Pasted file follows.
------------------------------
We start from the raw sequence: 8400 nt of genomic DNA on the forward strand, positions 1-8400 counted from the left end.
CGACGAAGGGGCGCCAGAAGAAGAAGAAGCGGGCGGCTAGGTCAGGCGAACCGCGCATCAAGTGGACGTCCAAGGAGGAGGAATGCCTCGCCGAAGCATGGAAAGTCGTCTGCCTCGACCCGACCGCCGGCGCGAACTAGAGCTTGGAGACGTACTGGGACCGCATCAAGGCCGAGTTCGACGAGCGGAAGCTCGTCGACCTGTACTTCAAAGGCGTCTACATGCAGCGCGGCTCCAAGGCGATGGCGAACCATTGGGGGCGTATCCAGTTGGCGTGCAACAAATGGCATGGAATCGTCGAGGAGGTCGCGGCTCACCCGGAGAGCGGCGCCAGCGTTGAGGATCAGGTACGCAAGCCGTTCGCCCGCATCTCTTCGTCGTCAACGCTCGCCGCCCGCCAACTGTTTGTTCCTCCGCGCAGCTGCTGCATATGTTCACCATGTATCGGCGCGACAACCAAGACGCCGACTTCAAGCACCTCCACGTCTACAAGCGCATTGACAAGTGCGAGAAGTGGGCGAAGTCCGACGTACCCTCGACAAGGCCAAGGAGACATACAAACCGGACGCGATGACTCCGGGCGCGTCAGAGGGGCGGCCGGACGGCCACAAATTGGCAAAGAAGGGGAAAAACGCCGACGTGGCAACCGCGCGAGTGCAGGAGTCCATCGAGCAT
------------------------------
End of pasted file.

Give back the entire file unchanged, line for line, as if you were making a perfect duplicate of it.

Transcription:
We start from the raw sequence: 8400 nt of genomic DNA on the forward strand, positions 1-8400 counted from the left end.
CGACGAAGGGGCGCCAGAAGAAGAAGAAGCGGGCGGCTAGGTCAGGCGAACCGCGCATCAAGTGGACGTCCAAGGAGGAGGAATGCCTCGCCGAAGCATGGAAAGTCGTCTGCCTCGACCCGACCGCCGGCGCGAACTAGAGCTTGGAGACGTACTGGGACCGCATCAAGGCCGAGTTCGACGAGCGGAAGCTCGTCGACCTGTACTTCAAAGGCGTCTACATGCAGCGCGGCTCCAAGGCGATGGCGAACCATTGGGGGCGTATCCAGTTGGCGTGCAACAAATGGCATGGAATCGTCGAGGAGGTCGCGGCTCACCCGGAGAGCGGCGCCAGCGTTGAGGATCAGGTACGCAAGCCGTTCGCCCGCATCTCTTCGTCGTCAACGCTCGCCGCCCGCCAACTGTTTGTTCCTCCGCGCAGCTGCTGCATATGTTCACCATGTATCGGCGCGACAACCAAGACGCCGACTTCAAGCACCTCCACGTCTACAAGCGCATTGACAAGTGCGAGAAGTGGGCGAAGTCCGACGTACCCTCGACAAGGCCAAGGAGACATACAAACCGGACGCGATGACTCCGGGCGCGTCAGAGGGGCGGCCGGACGGCCACAAATTGGCAAAGAAGGGGAAAAACGCCGACGTGGCAACCGCGCGAGTGCAGGAGTCCATCGAGCAT